With the recent controversy (and horrible story) about a son killed after being left in a car (sadly we see something about this more during the summer), I thought I would weigh in with my thoughts. I was driving around with our girls the other day and I started thinking about the reality that kids are in left in hot cars. I thought, “Hey, I am doing a series on Traveling with Tots, I should write about this craziness!”
Let me just begin by saying that I honestly can see forgetting a kid happening for SOME parents. I can see it being a very real possibility for parents who drive around a lot without their kids in the backseat. I think of working moms and dads who take off for work and don’t have their kids in tow. These parents may have the luxury of not having a routine preschool or daycare (meaning one of the parents stays-at-home).
It is less likely for this to happen to me (a stay-at-home mom) because I rarely drive around without my kids. It is an oddity to NOT be with them, so it is very, very routine for me to be getting them in, taking them out, etc.
So, there is a room for compassion for parents who forget their kids.
With all that said I really find it hard to believe that you can completely forget your kid is in the backseat! It just seems so strange to be that distracted – and I am a very distracted person!
And I was thinking about a solution to this problem. My husband and I saw this video this weekend that I thought was so precious and smart:
Here are my other suggestions for remembering your kids:
# 1 As soon as you get in your car, lock your driver’s side door
As long as you don’t have doors that open automatically even if you have your doors locked, this will be just a gentle reminder to look around the car before leaving. We have a car doors that will not open if they are locked. The simple frustration of a locked door is enough to make me roll my eyes, look around the car and then unlock the door. It takes less than a second, but it really works to kick-start my memory and pull me out of my distracted state.
#2 Create a routine for getting in and out of the car and then change it up regularly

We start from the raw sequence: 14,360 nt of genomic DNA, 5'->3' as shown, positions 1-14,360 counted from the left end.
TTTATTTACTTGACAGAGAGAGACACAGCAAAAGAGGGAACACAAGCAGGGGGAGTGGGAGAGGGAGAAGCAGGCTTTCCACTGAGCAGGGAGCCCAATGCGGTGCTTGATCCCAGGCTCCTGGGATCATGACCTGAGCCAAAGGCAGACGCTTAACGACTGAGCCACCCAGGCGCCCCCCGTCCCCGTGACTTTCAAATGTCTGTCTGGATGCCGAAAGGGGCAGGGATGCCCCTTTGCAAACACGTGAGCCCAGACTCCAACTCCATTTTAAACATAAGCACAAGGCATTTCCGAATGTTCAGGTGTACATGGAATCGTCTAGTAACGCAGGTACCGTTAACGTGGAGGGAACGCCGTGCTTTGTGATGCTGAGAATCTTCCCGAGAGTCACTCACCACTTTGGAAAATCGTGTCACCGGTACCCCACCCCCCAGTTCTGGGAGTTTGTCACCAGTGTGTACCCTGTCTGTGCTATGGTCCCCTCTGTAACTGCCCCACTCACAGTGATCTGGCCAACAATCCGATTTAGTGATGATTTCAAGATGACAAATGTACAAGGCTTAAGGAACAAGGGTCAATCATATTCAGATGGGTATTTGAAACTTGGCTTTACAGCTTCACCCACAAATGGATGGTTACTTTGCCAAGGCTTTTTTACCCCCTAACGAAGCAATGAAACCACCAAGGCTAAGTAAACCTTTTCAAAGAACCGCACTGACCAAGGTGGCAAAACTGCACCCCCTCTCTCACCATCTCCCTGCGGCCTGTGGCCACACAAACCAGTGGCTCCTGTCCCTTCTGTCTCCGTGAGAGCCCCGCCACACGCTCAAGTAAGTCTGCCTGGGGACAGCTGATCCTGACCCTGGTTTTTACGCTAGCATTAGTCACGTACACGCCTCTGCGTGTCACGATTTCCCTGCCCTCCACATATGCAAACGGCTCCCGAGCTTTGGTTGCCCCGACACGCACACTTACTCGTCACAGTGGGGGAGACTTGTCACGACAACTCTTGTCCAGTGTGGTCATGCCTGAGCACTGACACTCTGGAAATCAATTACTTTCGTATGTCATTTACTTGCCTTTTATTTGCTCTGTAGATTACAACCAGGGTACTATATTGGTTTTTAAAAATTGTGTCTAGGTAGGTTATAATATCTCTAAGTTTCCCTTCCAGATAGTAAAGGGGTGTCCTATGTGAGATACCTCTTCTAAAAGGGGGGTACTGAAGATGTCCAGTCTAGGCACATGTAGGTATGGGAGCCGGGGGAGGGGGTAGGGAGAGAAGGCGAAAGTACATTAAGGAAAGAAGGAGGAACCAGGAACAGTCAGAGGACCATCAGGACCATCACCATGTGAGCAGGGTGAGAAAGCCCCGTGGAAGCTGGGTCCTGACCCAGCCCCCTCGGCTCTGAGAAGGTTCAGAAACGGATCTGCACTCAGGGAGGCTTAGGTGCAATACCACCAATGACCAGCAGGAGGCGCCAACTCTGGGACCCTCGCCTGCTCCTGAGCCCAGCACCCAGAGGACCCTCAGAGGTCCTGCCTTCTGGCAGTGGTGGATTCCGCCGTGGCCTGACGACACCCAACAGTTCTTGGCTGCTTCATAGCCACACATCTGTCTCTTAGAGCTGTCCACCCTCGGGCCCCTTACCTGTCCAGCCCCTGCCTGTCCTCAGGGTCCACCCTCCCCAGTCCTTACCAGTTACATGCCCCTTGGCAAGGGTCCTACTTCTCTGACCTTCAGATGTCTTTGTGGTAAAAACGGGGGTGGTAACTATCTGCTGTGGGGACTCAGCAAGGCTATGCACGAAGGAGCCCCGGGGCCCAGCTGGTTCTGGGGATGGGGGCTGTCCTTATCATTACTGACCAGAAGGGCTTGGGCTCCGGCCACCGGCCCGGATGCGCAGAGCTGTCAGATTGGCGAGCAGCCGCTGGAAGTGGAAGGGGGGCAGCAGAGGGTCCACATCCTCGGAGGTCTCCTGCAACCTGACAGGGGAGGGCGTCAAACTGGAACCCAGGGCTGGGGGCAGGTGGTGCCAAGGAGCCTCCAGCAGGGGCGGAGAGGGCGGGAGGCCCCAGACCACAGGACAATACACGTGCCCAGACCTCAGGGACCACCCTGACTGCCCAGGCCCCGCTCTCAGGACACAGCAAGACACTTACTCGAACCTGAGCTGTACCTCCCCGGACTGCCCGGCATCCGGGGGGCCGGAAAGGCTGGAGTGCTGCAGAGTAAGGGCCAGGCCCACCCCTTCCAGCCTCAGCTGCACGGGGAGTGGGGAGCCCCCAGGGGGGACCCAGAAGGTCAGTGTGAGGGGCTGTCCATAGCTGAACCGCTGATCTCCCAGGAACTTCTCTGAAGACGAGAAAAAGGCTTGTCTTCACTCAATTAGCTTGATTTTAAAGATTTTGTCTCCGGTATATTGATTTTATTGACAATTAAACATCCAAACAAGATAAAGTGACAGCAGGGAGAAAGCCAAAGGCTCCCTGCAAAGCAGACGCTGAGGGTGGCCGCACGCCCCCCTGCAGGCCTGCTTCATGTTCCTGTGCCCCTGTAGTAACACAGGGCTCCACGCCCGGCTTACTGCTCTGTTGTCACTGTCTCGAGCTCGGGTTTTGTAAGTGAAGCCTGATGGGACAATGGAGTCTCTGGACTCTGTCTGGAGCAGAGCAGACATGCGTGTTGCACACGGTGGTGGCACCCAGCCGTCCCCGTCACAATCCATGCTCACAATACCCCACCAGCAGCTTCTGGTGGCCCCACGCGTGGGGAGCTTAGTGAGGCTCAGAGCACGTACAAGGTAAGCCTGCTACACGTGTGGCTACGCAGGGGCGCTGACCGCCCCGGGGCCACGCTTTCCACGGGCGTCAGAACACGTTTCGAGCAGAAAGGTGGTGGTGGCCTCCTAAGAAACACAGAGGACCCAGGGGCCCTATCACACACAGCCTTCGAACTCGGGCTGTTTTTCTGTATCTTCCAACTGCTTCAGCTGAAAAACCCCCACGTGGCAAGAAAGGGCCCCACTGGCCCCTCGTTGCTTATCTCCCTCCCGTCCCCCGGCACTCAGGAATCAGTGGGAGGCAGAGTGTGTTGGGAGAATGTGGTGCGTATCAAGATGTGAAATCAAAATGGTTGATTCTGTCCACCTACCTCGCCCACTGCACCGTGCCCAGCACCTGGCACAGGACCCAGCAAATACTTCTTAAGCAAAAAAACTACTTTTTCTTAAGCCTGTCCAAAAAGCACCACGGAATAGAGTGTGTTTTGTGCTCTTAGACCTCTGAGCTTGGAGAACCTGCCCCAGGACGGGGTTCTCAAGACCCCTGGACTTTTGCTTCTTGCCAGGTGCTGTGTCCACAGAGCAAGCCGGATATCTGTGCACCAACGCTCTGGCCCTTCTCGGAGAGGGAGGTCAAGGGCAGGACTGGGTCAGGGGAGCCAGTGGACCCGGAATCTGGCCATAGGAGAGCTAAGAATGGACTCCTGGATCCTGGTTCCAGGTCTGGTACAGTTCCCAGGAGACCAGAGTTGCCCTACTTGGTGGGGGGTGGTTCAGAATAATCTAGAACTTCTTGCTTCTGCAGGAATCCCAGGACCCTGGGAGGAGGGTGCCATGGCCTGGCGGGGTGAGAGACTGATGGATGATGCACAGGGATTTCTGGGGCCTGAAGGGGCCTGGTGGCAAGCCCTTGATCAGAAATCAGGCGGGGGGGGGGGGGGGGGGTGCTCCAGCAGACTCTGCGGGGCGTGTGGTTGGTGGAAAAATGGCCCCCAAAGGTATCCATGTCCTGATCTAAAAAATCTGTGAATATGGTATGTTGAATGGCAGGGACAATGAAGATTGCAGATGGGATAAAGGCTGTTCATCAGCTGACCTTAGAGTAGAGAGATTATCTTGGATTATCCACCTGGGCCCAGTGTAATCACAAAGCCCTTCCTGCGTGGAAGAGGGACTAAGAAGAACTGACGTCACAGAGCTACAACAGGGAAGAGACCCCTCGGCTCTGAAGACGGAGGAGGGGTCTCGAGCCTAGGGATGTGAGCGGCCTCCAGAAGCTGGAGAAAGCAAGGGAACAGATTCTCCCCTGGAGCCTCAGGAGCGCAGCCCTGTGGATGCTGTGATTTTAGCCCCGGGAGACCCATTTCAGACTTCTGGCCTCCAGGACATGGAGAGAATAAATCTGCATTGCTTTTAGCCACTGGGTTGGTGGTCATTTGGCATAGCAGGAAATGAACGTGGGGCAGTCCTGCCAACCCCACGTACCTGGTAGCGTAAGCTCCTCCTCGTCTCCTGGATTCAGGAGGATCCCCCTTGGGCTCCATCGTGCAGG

When we get in our car I keep the garage door closed until the girls are safely in their seats and I am ready to start the car. We always lock the girls in their seats, and I always buckle our youngest in her seat first. My older girl can choose if she will get in on her sister’s side of the car or wait until I can get to the other door to let her in. If she gets in on her sister’s side she has to get in her seat and get as much of her car seat buckled as she can. If we get in on her side of the car, I help her get buckled through the whole process. When we arrive at our destination, I get the older one out first and give her the choice (or make the choice based on safety) to get out with me and walk around to get her sister or to get out of her seat and wait to get out of the car on her sister’s side.
Just the fact that there are so many options to consider here means I am thinking though the process! This means I am not too distracted to pay attention to our girls. The routine of getting in the seats and getting buckled is always there, but there is flexibility in the routine to allow for each day to be different. And different is memorable to me.
#3 Put away all distractions while driving
We ought to be doing this anyway because texting and talking on the phone whilst driving is straight up dangerous! But putting away all the distractions will help to keep my mind clear of the clutter of social media and conversations. If these things aren’t crossing my mind, I have more brain power to focus and remember my kids.
#4 Talk and sing with your kids
I honestly cannot imagine this being something that needs to be said, but I realize we live in a society that is becoming more and more insular (even within our own families). We forget to have conversations because our mind is elsewhere. But taking the time to talk and sing and point out landmarks along the way is more opportunity for little ones to grow and learn. If you can’t think of anything to talk about try talking about what you see. Ask your little ones if they can see the clouds in the blue sky or the train on the train tracks. Or be the navigator for the car, giving directions as you go – you never know they may become better at recognizing direction and orientation better than you.
How do you remember your kids are in the car with you? Where do you stand on parents who forget?